Two important elements typically left out are the nitty-gritty of competitive differentiation and setting up ongoing mentoring opportunities to learn alongside those who have weathered the storm, finding ways to close business in good times and bad. These aspects of training are often omitted for good reason.  The competition is constantly changing to better compete, and nothing stymies the enthusiasm of a new hire like learning their new employer is hiding how tough it will be to outsell the competition in a crowded market with super-informed customers. Take it upon yourself to supplement the cheerleading, basic offering summaries and procedural expectations set out in formal training by becoming a student of your industry and actively seeking opportunities for real-time exposure to the sales process of top earners. Constantly evolve your industry competency and sales technique. Dedicate an hour every day to reading sales and industry blogs, newsletters and discussion forums, and stroke the healthy egos of rainmakers by offering to buy them lunch (which they’ll end up paying for) if you can accompany them visiting clients or calling top prospects. You’ll become an expert, adding to your credibility and attractiveness as a future job candidate in the field, and you’ll be exposed to what actually happens at the top of the sales funnel.

At best, base pay will be about half your yearly on target earnings (OTE), meaning you’ve got to produce new business to get paid, and you’d be hard pressed to lock in a salary beyond $30k. You may have to settle for an equivalent IOU, or ‘draw’, to get by in the short term until sales kick in. Again, commission-only gigs mean the company isn’t investing in you, and I strongly urge you to avoid them. Embarking on a career in sales means you need to constantly close deals in order to earn a respectable living. This is great motivation for staying productive while salary-only friends enjoy their income-capped time off, but it’s also demoralizing when these same friends spend with confidence as you turn down plans to go out because failing to hit quota cost you this month’s beer money. Be patiently consistent and headstrong paying your dues. You’ll out-earn everybody in a couple years.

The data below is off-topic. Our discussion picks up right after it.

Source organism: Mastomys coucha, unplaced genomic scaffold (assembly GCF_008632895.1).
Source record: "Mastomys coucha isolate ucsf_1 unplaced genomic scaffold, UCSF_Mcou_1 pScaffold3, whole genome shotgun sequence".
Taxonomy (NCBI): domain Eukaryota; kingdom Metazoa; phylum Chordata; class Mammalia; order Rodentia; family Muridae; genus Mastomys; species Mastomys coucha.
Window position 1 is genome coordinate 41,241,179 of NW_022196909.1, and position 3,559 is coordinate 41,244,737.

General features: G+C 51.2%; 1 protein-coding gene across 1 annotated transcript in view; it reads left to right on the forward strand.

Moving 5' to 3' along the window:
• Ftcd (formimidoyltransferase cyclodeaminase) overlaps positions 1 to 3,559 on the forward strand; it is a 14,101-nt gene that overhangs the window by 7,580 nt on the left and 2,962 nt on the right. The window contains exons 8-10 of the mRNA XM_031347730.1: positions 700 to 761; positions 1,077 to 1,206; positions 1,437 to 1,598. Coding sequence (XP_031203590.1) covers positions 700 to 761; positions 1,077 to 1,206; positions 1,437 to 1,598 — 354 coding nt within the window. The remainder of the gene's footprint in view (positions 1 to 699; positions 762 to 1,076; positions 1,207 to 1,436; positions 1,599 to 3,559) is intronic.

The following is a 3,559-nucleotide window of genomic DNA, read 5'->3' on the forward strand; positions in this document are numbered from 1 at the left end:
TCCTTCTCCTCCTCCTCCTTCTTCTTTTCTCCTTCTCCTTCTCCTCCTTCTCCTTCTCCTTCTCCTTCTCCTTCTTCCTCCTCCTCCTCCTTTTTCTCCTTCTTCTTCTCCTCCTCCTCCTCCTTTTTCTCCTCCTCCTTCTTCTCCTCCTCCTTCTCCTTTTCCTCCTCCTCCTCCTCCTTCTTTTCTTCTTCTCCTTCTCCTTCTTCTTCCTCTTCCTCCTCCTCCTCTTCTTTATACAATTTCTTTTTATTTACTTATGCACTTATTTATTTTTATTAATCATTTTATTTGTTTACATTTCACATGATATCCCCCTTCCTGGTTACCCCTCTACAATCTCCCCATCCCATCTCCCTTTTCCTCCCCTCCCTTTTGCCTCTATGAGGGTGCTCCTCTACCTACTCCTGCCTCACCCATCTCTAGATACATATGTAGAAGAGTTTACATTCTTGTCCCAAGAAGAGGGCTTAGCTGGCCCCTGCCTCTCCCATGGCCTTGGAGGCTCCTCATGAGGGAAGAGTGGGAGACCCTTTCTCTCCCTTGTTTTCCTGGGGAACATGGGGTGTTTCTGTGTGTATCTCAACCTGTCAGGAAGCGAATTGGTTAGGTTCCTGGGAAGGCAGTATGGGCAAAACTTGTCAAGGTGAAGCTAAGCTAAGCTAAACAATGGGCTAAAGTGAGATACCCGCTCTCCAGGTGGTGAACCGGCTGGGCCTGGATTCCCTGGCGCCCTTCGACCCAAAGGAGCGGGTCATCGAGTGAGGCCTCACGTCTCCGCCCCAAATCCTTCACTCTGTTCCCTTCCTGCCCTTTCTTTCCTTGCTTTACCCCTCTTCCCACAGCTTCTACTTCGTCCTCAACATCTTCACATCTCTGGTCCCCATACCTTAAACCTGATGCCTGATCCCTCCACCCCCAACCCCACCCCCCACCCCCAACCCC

Part of proper sales execution is creating the mystique of success. This means presenting yourself as financially comfortable and personally confident at all times. Outside sales pros will be required to dress to impress, because nobody wants to buy from a slob. The level of formality varies by industry, but you’ll generally need to be at least equal in apparel to your target customer, if not one step more fashionable. Inside sales tends to be more of a free-for-all, sometimes allowing t-shirts and sandals in the name of a cool corporate culture, which really means the brass can’t justify being hard-asses on attire when asking twenty-somethings to sit in cubicles for long hours grinding out phone calls.

Sports analogies appropriately abound (Manager = Coach. CEO = GM. Sales Rep/Sales Associate/Account Executive = Player.), and the locker room of a sales organization is a cliquey place with veterans and all-stars garnering the majority of attention and influence. In the end, nothing speaks louder than the undeniable power of bringing in business, but advantages like the hottest leads and prime territories tend to be granted to those who get on the brass’s good side. Mistakes and poor results get glossed over for the cool kids, but haunt those out of social favor relentlessly until the numbers speak for themselves, upon which time recent top earners suddenly get an invite to the off-night card game.

Be warned, the underpaid peons actually servicing your orders in other facets of the company will grow to resent your success. They see the sales department as a bunch of lazy idiots profiting without merit while everyone else scrapes by. Pay this no mind. Sales jobs are easy to get, and they are free to apply if they’re willing to sacrifice safety for the pressure of producing revenue by asking people for money. Just make sure you thank everyone helping you, because they’re the people you’ll need favors from getting the dirty work done closing deals with a looming deadline, and the last thing you want is your own reputation and organization working against you. A little goes a long way letting everyone know you appreciate their help.